I find myself increasingly fascinated by politics as the years go by. By politics I mean the sharp end, the game of chess at the top, the intricacies of gaining and holding power rather than the trudging of streets, the knocking on doors, the envelope-stuffing, placard-wielding or vote-counting in borrowed halls.
I tune in to The Papers every night on the BBC’s 24 hour News channel and try to get some inkling of what goes on at Westminster, paying attention to the various journalists’ analysis of selected newspaper headlines for the coming day. What I thirst for the story behind the façade. Exactly why did the ghastly Gove dispose of Boris? Exactly how did a single, rather pedestrian comment from this odd little man suffice to end a glittering career? What games of bluff and double-bluff are they and their colleagues playing even as I write? Do they hunch over mugs of cocoa and tumblers of whiskey at the end of the day and plan it all out? If he does this, I shall do that. If he doesn’t do this, I shall do that…
Ex collected a whole range of things – strange things such as faded 1940s Christmas decorations and those metal inn-signs once given away (I think) in cigarette packets; obscure blues albums; clockwork toys and the sort of stuff that falls under the general heading of Railwayana – enamel station signs, signalling lamps, station-masters’ hats and so forth. This last was the greatest of his obsessions and it was in the pursuit of enamel signs and signalling lamps that he came up against his nemesis, a collector of exactly the same stuff but on a vaster and more ruthless scale. I shall call him the Agronomist.
I have to say I rather liked the Agronomist, possibly because was like a saner and richer version of Ex – well, richer. Ex made every effort to look as if he liked the Agronomist, and I suspect he actually did – or would have done if the blighter hadn’t repeatedly swooped in at the last minute to buy up the very item or items he’d wanted for his own collection. The Agronomist possessed a cool head and an apparently bottomless budget and, unlike Ex, was good with people. He had a knack of appearing to be listening with interest to your every word; deeply interested in you even if he wasn’t really. Whenever the two arch-rivals met you could feel them metaphysically circling one another whilst appearing to be engaged in harmless manly chats.
I rambled off there because that I remembered something about the Agronomist. He made handwritten charts which he called his Critical Path Analyses. These charts – which he must have used in his agronomical work as well – charted his collecting career-path. He was a driven man: by the time he reached forty he would have collected so many of these, obtained this, and this, and that. It was all so brilliant, so neat, so detailed – and so not to be. The poor man started getting vile headaches that painkillers wouldn’t touch. He learned he had a brain tumour, and fairly soon afterwards he died. We used to drive backwards and forwards to London to visit him in the hospital, taking his wife, who couldn’t drive, up with us.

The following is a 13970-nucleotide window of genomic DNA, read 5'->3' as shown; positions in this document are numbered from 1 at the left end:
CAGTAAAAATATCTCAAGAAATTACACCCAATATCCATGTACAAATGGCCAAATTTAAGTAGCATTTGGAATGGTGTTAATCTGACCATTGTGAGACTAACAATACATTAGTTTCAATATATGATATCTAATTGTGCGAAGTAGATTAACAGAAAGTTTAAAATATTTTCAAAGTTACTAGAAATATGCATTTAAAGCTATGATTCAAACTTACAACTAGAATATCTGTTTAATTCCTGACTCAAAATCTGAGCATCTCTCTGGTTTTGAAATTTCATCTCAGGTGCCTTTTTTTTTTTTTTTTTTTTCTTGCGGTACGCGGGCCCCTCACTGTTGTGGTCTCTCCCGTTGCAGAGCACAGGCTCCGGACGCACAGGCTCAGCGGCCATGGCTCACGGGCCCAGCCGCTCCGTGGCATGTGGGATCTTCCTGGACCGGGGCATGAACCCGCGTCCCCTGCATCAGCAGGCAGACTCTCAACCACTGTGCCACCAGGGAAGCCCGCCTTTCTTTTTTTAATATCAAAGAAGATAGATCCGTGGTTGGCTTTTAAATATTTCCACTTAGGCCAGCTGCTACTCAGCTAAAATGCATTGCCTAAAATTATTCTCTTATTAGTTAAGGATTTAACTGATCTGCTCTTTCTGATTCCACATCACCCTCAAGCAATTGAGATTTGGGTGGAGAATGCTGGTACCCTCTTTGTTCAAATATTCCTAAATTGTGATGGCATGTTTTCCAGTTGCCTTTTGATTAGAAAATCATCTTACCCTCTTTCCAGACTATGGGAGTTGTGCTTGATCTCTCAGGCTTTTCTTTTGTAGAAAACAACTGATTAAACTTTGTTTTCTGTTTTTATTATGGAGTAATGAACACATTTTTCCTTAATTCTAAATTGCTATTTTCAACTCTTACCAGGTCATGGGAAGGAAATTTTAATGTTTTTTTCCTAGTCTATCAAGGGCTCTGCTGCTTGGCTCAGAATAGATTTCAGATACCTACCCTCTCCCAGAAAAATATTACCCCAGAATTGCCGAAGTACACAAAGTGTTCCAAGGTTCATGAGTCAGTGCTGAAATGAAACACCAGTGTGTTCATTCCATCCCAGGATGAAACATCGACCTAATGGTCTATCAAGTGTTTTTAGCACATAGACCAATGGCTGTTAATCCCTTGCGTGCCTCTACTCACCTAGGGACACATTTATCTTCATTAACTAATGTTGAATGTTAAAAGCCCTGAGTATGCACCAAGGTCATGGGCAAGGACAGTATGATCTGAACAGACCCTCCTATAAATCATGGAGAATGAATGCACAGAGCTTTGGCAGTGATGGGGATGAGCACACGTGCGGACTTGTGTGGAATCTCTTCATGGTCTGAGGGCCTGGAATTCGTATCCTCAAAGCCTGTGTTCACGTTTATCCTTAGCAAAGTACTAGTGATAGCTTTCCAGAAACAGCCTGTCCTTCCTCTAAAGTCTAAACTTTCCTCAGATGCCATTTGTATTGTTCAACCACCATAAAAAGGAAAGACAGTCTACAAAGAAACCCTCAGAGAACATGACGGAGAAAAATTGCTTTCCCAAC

I suppose I am drawn to this ruthless streak in people because I was born without it – one of a whole range of items that were not in my suitcase when I landed. I would so like to have mastered it, the smiling deception, the manoeuvring, the subtle playing of the long game. This same blank area in my brain made me hopeless at office politics. I was continually blundering in on conversations I didn’t understand and blurting out all the wrong things to the wrong people. People hurt and upset me, constantly. I made wrong decisions; I let myself be fooled, over and over again; I fell into one job after another, unable to plot a career, just taking whatever came up. I could no more have designed a Critical Path Analysis than I could have taken flight.
I’ve never been able see my nose in front of my face as far as my life or my future are concerned but strangely, nowadays, I can often work out what the politicians are up to. Or what I’d be up to, if I was them. In my mind’s eye they become little players on a distant stage or characters in a novel I’m creating. How would I have disposed of the inconvenient Boris, if I’d been the ghastly Gove? And if I was the inconvenient Boris, how would I plan to revenge myself upon said Gove? Would I bide my time, lurking in carpeted corridors, a dagger concealed in my sleeve? Or would I swallow my hatred, smile that sunny smile – c’est la vie, old bean, all’s fair in love and politics – until, one day…
I may have been a Borgia in another life, or a Machiavelli, keeping my friends close and my enemies closer. That must be it. Echoes of another existence, the past casting its long shadow.